The format of your dashboard will depend on its purpose. There are three common dashboard formats:
- Strategic: These must include the KPIs that senior management track on a regular basis. These should provide executives with reports on business performance. Metrics might include revenue, sales pipeline and CAC.
- Operational: Monitors the metrics that are key to keep the business running. For example, marketing teams could use a dashboard that tracks number of blog posts published or inbound leads generated.
- Analytical: Displays strategic and operational data, drilling down into more granular metrics. Many tools allow users to drill down into high-level metrics for deeper insights.
3. Logical grouping of data
Good dashboard design takes into account the categories of data it displays. A marketing dashboard, for example, may include non-business critical metrics (i.e. social shares) as well as revenue and acquisition data.
Instead of having these all mixed up, it’s important to group each metric in its own section on the dashboard.
Product teams, for example, may have their own dashboards to monitor acquisition as well as performance. These two groups would contain their own relevant metrics, allowing executives to assimilate the data more easily.
Now you understand the basics of good dashboard design, let’s look at the metrics you must include in your marketing dashboards.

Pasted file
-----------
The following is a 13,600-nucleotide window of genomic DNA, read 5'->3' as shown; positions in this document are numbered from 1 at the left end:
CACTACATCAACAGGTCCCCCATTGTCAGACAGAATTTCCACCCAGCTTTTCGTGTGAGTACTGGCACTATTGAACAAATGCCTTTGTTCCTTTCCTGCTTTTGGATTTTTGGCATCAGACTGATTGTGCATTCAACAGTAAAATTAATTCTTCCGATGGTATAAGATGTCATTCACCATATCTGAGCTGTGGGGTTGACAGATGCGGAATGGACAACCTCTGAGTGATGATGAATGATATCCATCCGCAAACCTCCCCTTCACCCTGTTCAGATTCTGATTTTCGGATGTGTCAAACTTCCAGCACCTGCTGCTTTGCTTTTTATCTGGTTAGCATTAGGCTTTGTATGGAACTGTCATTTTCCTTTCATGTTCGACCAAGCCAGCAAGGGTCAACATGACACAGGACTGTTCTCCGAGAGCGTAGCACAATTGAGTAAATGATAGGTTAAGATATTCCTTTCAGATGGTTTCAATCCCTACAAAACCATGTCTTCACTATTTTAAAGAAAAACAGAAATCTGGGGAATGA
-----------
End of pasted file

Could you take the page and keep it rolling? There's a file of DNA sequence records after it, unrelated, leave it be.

The four metric categories your dashboards must measure
Marketing dashboards are only as good as the insight they bring. To do this, they must illustrate the right metrics in the right way.
We’ll cover methods of displaying different kinds of data shortly. First, let’s look at the four KPI categories you should should include for all teams, from sales to senior management.
Many of these metrics are often considered “vanity metrics.” However, despite popular belief, they aren’t as big a waste of time as you may think.
Engagement metrics such as time on page and sessions are often an indicator of how your content and messaging is performing. Although they may not contribute directly to revenue, you’ll gain much insight on where to prioritize and optimize your efforts.
Consumption metrics include:
- Bounce rate
- Time on site
- Average pages visited
How many people are engaging with your content? How long are they sticking around? These are all questions consumption metrics can answer.
Once you have those answers, you can take appropriate action that will contribute to all stages of the sales and marketing funnel.
Like consumption, social metrics are often considered a low priority. Only this time, they can act as an indicator of your messaging and content sentiment.
If your content is generating a lot of shares and social engagement, then this can be an indicator that people are getting value from it. Be sure to check the sentiment of that buzz, as not all engagement is good engagement.
Social metrics include:
- Share count by channel
While these are quantity-based metrics, it’s also important to understanding who is sharing your content. Keep an eye out for any prominent thought leaders or stakeholders from key accounts who engage with you through social.